As a renter, you most likely have one monthly housing cost to worry about: your rent payment. When you buy a home, you replace that rent payment with a mortgage payment, and often, with a number of other fees, from private mortgage insurance to property taxes. On top of that, you need to pay for the upkeep of the home as well as all the utilities. Coming up with a home budget that tells you how much you really can afford — before you buy — is an important step when you’re a first time buyer. Avoid any surprises after closing by getting a grip now on what you’ll need to pay each month.
Getting prequalified for a mortgage is an important step in the process, as it gives you an idea of the amount of mortgage you qualify for, the interest you’ll pay, the type of home you’ll be able to afford and what your monthly mortgage cost will be. While getting prequalified and then preapproved is a must before you start seriously looking at homes, it only gives you part of the picture when it comes to your home budget as an owner.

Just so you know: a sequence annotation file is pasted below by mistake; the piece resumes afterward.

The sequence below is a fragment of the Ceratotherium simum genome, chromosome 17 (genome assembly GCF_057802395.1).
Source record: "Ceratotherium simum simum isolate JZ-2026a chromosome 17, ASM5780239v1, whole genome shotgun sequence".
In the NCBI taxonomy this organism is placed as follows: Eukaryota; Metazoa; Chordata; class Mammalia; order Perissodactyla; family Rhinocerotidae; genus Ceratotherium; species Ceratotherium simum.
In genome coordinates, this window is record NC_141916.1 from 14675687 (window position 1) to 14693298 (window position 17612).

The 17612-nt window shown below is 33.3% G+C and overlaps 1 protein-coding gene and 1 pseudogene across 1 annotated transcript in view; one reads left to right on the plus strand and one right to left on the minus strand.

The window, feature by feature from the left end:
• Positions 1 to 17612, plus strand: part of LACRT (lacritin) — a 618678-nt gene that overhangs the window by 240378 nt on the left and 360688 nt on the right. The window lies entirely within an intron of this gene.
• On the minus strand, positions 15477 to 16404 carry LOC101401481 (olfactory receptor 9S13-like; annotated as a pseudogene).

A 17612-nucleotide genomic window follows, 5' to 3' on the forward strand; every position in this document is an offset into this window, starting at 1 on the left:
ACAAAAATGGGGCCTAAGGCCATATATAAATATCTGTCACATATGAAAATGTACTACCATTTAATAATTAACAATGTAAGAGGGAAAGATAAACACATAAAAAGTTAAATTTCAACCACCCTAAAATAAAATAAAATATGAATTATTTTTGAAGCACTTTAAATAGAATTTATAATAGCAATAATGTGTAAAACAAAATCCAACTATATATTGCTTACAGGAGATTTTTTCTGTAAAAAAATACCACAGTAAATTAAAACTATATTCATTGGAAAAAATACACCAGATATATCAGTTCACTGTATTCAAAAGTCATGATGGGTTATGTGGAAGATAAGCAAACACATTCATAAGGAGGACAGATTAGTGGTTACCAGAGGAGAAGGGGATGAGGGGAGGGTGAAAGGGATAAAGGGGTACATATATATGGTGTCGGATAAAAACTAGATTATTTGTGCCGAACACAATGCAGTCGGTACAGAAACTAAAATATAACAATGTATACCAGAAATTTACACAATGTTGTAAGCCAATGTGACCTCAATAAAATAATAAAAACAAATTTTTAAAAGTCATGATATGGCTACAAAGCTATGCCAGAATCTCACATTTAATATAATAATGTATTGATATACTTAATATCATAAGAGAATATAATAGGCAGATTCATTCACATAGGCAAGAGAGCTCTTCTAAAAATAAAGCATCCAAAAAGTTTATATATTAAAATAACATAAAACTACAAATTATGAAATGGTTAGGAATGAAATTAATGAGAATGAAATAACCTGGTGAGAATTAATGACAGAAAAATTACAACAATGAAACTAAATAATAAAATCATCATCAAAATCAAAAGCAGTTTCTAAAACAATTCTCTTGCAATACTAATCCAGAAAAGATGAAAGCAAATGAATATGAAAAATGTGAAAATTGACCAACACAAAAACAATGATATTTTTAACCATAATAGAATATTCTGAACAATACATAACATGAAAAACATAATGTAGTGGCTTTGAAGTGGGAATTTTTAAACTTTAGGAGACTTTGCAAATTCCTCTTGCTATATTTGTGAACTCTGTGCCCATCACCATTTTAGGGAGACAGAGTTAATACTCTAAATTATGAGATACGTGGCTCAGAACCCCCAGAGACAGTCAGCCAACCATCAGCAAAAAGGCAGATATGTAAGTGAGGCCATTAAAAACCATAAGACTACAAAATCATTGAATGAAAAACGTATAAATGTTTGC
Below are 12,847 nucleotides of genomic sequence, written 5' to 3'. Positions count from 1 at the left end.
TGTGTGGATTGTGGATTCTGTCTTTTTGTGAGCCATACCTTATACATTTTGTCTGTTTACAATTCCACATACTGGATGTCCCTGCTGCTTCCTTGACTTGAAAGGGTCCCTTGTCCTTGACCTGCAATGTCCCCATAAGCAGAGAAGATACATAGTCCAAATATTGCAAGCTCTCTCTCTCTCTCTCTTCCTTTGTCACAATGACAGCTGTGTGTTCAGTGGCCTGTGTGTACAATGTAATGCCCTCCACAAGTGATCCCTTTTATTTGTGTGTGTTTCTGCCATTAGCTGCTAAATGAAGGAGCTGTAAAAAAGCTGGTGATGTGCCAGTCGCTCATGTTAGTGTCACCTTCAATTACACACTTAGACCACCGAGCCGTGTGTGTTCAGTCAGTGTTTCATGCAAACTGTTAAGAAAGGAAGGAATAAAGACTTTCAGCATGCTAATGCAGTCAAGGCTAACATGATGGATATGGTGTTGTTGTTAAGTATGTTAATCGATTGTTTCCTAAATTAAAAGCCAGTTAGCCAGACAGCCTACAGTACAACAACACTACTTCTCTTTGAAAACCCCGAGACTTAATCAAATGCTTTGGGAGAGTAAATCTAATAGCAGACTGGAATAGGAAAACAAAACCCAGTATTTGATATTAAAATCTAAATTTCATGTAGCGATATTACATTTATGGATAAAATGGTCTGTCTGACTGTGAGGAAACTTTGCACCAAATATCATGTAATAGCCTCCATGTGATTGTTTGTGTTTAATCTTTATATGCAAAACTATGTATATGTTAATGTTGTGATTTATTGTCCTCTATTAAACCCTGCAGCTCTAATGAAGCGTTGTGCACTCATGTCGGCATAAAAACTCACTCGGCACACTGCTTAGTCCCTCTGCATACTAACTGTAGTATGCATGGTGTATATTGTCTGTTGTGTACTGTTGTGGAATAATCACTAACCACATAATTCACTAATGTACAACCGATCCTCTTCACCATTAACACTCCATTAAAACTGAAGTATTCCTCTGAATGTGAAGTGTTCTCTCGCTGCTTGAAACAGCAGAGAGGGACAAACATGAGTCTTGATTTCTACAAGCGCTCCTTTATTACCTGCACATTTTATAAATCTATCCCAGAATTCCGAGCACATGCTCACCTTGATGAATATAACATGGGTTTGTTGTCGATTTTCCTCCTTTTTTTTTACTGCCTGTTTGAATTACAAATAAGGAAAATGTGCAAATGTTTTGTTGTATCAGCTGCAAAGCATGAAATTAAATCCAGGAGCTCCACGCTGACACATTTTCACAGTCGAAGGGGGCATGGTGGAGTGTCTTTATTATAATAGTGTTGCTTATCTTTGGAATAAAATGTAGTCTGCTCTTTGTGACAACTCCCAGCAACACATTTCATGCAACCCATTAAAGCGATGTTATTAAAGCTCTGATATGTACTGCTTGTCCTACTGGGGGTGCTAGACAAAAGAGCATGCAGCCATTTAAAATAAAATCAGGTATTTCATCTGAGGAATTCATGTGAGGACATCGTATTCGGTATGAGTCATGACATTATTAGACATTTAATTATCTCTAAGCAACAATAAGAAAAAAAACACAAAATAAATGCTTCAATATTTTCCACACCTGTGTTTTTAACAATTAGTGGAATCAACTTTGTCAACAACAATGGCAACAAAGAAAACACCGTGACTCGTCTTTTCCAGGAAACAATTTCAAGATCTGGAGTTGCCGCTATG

Costs before you buy
You’ll most likely need to save up enough money to cover a number of costs before you purchase a home. A home inspection is a must, for example, and often costs a few hundred dollars out of pocket. There’s also closing costs to consider, which typically cost a few thousand dollars and vary from place to place. For example, in Washington, DC, in 2013, the average closing costs on a $200,000 home were around $2,400, according to a Bankrate survey.
First time mortgage programs are designed to help reduce some of the upfront costs of buying a home. These programs let you make a lower down payment or have a relative cover the closing costs.
Even if you paid utilities as a renter, odds are likely you’ll need to pay more as a homeowner, in part because houses are larger than apartments and in part because many landlords cover the cost of at least some utilities. Before you buy a home, get an estimate of what the average monthly or yearly utility costs are, to see if it’s actually something you can afford. If you’re buying a condo or a property, don’t forget to include the monthly homeowners’ association fees in your home budget.
When you rent, a simple phone call to the landlord should take care of any maintenance problems. As a homeowner, you’re responsible not only for the repairs, but the cost of the repairs. While not a monthly expense, you’ll want to have some money set aside for repairs. The New York Times recommends setting aside about 4 percent of the home’s value for regular maintenance.
Being prepared with a budget in advance helps you avoid any difficult financial surprises after you buy your home.
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